The tackle positions appear to be set with Tyron Smith and Doug Free, but the interior line could use an upgrade. 

    DeCastro is one of the safest prospects in the draft—there simply are little to no weaknesses in his game. With DeCastro, the Cowboys can get back to the power running style they thrive on. 

New England Patriots: Mark Barron, S, Alabama

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    They were clearly not comfortable with giving the injury-prone LaRon Landry a contract after his visit, but they still need a dynamic player in the back end in the worst way. 

    Barron does everything well but play man coverage, which is okay for a team that uses more zone concepts and does not ask their safeties to play a whole lot of coverage. 

    However, Barron has injury problems of his own, and the Patriots need to do their homework on him. But Belichick has taken players with injury questions in the past (i.e. Rob Gronkowski), and it has worked out for them more times than not. 

New York Jets: Andre Branch, DE, Clemson

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    Ever since they whiffed on Vernon Gholston back in 2008, the Jets have been hesitant to pull the trigger on a pass-rusher early in the draft. 

    But with the need as glaring as ever, this may finally be the year they do it. 

    Branch is probably more of a second-round guy with a ton of explosion, but he is a bit raw to be taken with a first-round pick. Rex Ryan personally worked him out at the Clemson pro day, so clearly there is at least some interest.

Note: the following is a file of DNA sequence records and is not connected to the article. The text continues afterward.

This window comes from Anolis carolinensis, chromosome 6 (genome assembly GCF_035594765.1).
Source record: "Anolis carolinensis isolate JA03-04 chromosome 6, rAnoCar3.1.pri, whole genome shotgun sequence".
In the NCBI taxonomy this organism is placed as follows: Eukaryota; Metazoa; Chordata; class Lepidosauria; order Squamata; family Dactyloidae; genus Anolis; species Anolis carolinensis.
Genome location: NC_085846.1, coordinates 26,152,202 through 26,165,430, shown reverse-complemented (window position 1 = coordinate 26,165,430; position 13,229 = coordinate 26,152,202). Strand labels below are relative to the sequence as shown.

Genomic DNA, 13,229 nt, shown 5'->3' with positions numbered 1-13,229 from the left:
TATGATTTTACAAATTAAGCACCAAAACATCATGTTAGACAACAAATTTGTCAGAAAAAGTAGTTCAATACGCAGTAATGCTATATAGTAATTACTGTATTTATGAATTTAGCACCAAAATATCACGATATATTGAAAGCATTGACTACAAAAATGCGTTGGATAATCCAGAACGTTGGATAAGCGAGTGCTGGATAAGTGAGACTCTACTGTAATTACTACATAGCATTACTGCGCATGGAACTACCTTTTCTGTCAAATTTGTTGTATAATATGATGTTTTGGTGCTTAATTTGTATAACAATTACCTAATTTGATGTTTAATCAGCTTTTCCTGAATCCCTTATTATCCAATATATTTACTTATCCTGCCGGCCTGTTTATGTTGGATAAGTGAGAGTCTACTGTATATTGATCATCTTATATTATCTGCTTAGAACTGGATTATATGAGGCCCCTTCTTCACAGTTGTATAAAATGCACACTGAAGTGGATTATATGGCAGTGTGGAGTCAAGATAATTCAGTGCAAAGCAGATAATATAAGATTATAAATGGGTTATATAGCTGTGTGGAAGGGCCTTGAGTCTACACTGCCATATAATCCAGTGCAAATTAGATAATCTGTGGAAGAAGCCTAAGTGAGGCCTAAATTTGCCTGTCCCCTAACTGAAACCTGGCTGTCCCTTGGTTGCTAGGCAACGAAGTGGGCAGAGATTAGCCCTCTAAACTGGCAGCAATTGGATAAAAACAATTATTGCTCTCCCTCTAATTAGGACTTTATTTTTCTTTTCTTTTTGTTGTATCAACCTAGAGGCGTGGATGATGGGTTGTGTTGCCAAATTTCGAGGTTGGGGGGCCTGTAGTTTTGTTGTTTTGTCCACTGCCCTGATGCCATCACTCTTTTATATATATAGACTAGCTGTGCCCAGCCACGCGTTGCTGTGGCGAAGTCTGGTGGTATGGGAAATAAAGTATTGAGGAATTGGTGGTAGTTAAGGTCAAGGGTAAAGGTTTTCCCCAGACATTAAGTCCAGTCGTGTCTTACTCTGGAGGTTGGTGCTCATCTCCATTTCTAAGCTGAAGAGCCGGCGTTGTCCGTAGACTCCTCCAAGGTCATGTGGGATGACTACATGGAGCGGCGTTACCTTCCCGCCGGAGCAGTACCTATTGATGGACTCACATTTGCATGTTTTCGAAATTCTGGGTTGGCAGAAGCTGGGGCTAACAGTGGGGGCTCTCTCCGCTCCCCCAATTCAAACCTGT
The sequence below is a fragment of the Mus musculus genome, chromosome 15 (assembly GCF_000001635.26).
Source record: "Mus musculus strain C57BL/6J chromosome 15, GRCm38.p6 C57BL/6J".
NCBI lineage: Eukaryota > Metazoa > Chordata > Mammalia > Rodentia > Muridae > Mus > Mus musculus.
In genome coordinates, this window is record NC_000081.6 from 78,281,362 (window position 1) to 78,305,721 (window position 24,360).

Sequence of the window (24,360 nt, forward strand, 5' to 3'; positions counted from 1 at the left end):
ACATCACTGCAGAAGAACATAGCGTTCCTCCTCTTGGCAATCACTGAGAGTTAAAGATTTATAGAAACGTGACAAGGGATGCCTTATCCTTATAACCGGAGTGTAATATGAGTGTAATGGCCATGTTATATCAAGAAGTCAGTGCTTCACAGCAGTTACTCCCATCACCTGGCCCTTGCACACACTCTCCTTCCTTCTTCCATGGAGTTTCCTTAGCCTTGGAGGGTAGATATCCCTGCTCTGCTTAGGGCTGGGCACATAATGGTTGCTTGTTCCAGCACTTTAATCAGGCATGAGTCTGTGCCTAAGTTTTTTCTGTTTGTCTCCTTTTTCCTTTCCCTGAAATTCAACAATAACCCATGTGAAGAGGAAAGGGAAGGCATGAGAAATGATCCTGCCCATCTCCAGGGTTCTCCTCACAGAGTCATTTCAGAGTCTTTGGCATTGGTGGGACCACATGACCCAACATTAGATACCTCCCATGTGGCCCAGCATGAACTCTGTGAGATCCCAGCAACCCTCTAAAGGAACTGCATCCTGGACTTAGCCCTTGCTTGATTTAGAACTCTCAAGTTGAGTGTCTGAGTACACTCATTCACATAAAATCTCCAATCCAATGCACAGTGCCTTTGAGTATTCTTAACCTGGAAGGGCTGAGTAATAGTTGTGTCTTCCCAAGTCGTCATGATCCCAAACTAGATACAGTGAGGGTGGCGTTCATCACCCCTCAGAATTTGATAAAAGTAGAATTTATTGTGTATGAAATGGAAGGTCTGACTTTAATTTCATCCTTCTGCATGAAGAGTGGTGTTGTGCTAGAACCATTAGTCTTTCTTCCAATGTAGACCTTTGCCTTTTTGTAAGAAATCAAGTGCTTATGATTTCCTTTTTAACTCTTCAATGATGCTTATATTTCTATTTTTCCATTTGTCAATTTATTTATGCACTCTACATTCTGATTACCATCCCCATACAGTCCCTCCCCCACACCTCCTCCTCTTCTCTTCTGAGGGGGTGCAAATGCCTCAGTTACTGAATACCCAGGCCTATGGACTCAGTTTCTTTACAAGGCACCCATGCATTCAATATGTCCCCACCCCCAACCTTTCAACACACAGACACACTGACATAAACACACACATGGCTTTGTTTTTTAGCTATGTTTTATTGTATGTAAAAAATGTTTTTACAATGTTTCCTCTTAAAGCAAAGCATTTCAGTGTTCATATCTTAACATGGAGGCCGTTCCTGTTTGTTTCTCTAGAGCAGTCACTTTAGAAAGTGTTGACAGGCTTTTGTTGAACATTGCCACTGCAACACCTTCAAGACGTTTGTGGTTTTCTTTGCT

If the Jets trade down or up into the second round, he will be on the Jets' radar for sure.

Miami Dolphins: Ryan Tannehill, QB, Texas A&M

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    With Peyton Manning and Matt Flynn officially off the board, the Dolphins are facing another season with Matt Moore at the helm. 

    They do, however, have one more option to explore, which is taking Ryan Tannehill with their first-round pick. 

    Tannehill, a former receiver, has a lot of physical tools to be a successful NFL quarterback, but he does not have some of the natural timing and rhythm you see in more experienced quarterbacks. However, with some time, he can be a quality NFL starter. 

    There is also the connection between Tannehill and Dolphins offensive coordinator Mike Sherman, who coached Ryan at Texas A&M. At this point, it seems more likely that they will take Tannehill than not, so you can bet they are doing more extensive research on him than any other prospect in this draft. 

Buffalo Bills: Coby Fleener, TE, Stanord

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    The Bills have already locked up Scott Chandler, but in today's NFL, tight ends are becoming more of an asset in the passing game, and having two pass catchers can be a real asset to an offense. 

    He just ran a 4.5 at his pro day, which is nothing short of lightning for a tight end. That kind of time may be able to push him into the first round, especially for a guy that measures at 6'6". 

    It remains to be seen whether or not he will fall to the Bills pick in the second round, but you can bet they will do their homework on him. 

Indianapolis Colts: Robert Griffin III, QB, Baylor